Perhaps the most popular approach is to try to spiritualize it in some way. For instance, some people say that the story of the Resurrection means that the teachings of Jesus are immortal, that their wisdom and truth conquered death and will live on forever. This is the same sort of thing we mean when we say “The pen is mightier than the sword,” which is complete balderdash; when it comes to a direct contest of pen vs. sword, the latter wins every time. Others will tell you that the story of the Resurrection means that the spirit of Jesus lives on among us in the lives of all who follow his great example. Which begs the question: why would anyone would follow the example of a failed Messiah who got himself butchered by the authorities? There were a lot of those back then, and nobody follows any of the others; why this one? Yet others have written that the story of the Resurrection is a metaphor, that it means the rebirth of hope in the despairing soul; which still leaves one asking if there’s any actual reason for the rebirth of hope if it’s all just a nice story, not something that actually happened.
These are all attempts to make the Resurrection “an edifying story, an uplifting thought, a moral lesson—something elevating, obvious, and boring”; and the Scriptures just don’t go there. There are lots of stories in the Bible, of which many come with moral lessons attached, and there are lots of metaphors, and lots of poetry of one sort or another, but we find none of them here. What we find, instead, is the Bible proclaiming a brute physical historical fact: this Jesus whom you crucified didn’t stay dead. He lay there in the tomb three days, and then his eyes opened, and he sat up—through the bands of cloth which had been wrapped tightly around him—and he got off the stone slab on which he had been laid, and he walked out of the tomb—through the half-ton stone covering the entrance; Jesus’ resurrected body was a little different from ours—and went on his way, no mere ghost or spirit or metaphor, but alive in the body once again.
Of course, even if you accept that, even if you accept the real miracle of the Resurrection, you can still defuse it, defend yourself against it, make it something safe, without too much trouble; all you have to do is treat it as something that happened long ago—not quite “long, long ago, in a galaxy far, far away,” but something of that sort. Yes, Jesus died and rose again, and yes, that’s a good thing, because it means we get to go to heaven when we die, and yes, I believe all that, and can I get on with my life now? It’s something that happened so we could be saved, and so we celebrate and sing songs, but in the last analysis, it’s something that happened 2000 years ago, and not anything that we really need to think about all that much as we go about our daily lives; after all, it is, as we might say, ancient history.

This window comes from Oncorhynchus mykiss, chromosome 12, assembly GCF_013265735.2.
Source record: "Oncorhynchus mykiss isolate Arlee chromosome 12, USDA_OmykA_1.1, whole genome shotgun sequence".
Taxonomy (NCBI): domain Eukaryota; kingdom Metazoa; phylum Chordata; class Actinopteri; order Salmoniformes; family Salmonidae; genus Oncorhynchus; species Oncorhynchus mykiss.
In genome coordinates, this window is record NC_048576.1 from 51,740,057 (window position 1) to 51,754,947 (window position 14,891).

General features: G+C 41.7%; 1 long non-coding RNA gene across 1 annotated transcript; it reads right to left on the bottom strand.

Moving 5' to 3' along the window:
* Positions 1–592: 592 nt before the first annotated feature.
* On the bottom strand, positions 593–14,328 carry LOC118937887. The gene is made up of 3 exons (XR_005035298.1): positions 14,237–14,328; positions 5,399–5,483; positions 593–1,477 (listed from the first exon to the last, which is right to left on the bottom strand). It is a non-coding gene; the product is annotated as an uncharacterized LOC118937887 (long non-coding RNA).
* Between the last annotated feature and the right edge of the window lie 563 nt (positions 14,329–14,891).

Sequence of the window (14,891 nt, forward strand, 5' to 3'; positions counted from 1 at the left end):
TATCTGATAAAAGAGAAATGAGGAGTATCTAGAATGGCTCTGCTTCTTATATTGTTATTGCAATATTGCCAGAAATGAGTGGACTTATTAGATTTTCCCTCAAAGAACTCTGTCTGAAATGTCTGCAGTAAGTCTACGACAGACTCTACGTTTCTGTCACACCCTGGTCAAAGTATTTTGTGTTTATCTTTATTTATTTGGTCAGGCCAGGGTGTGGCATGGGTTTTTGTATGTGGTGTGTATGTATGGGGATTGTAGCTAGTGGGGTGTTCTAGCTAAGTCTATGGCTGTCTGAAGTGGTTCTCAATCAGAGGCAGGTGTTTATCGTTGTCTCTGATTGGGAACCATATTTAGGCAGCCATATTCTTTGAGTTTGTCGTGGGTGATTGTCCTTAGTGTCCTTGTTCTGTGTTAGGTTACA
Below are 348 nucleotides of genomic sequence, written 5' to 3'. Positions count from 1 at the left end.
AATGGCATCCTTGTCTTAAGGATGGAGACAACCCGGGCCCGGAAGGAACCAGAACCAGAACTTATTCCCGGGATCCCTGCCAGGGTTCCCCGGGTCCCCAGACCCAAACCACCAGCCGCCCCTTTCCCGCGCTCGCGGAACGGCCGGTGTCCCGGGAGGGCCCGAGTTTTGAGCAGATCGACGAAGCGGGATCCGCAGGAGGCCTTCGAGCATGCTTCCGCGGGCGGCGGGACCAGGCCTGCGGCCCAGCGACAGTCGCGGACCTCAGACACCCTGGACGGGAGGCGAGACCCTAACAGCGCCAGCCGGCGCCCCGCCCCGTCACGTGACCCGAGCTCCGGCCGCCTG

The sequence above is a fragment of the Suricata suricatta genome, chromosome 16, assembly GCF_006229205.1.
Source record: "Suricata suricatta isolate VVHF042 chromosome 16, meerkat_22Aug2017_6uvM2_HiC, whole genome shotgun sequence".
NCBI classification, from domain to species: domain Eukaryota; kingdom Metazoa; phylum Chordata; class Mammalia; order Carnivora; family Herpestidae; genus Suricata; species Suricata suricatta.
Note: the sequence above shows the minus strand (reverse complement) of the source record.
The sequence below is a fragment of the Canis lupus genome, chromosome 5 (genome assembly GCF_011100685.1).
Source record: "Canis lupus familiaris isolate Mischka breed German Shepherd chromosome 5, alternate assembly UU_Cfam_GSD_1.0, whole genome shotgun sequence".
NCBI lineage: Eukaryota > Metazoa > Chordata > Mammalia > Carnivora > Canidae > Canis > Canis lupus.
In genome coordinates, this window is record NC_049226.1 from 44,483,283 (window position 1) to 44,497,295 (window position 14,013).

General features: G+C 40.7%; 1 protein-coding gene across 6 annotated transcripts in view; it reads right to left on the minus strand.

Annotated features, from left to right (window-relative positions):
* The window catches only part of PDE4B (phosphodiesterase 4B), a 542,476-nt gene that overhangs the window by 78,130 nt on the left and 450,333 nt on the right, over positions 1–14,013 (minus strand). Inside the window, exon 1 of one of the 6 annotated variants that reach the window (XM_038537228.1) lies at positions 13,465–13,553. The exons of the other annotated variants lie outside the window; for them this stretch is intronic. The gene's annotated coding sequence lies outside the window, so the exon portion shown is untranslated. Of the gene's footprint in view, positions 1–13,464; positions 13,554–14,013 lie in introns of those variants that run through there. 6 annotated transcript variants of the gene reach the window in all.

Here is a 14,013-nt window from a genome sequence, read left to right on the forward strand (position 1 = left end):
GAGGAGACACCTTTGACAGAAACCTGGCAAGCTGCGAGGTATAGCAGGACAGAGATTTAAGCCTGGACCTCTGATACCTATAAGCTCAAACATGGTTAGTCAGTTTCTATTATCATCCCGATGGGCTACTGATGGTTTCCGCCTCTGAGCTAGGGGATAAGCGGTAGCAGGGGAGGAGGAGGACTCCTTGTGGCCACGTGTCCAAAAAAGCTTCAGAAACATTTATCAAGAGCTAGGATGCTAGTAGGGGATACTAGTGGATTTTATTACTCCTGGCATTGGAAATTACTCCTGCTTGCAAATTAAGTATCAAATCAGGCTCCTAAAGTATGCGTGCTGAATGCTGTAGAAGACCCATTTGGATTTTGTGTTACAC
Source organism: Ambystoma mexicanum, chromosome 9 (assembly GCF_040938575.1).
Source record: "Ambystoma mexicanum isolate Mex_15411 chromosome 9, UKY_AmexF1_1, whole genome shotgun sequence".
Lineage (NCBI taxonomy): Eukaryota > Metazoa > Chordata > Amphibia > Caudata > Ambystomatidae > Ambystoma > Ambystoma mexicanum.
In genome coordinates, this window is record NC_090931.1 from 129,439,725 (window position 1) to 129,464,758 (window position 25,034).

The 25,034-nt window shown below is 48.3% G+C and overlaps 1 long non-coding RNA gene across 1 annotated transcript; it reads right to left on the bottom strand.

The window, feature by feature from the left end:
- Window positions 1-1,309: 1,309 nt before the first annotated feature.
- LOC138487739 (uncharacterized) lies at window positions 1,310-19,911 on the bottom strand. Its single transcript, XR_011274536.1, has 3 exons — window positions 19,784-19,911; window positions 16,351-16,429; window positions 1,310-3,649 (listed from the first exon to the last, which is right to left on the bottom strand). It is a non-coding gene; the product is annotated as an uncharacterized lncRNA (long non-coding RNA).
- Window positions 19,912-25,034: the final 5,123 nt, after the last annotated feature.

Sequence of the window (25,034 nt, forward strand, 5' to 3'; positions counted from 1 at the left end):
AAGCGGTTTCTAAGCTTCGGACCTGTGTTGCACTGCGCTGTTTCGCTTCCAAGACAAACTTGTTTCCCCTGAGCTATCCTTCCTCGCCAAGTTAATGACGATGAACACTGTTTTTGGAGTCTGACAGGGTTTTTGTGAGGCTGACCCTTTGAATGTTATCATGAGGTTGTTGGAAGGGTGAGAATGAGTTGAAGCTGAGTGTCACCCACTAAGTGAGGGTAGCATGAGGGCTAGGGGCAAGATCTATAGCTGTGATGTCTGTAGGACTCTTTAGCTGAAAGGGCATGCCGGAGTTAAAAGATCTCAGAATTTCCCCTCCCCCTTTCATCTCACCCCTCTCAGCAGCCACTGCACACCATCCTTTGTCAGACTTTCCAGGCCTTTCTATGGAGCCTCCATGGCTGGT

Except that to say that is to miss half the story, because it isn’t just ancient history, it isn’t just something that happened once long ago; it’s not just that one man who was God came back from the dead, but that because he rose from the dead, so we, too, have been raised from the dead and will rise from the dead. The New Testament hammers this point home, that the death and resurrection of Christ isn’t only something that happened to him, it’s something that happened to us, by the power and grace of God. At the point of our conversion, in his death, our old selves died; in his resurrection, we were raised again to new life. Because Christ is risen, when he comes again, we will receive new, perfected bodies, and we will live forever with him; and for now, though we still have the same old bodies, we have new spiritual power, from the Spirit of God. We were enslaved to sin, under the power of death, but no more, for those old selves are gone, and in Christ we have been given new life—his life—the life which triumphed over sin and broke the power of death. We are free from sin, free to live for God, free to be more than we have been, free to be the people we were meant to be. We do still sin, for old habits die hard, but we are no longer bound to it; our chains have been broken.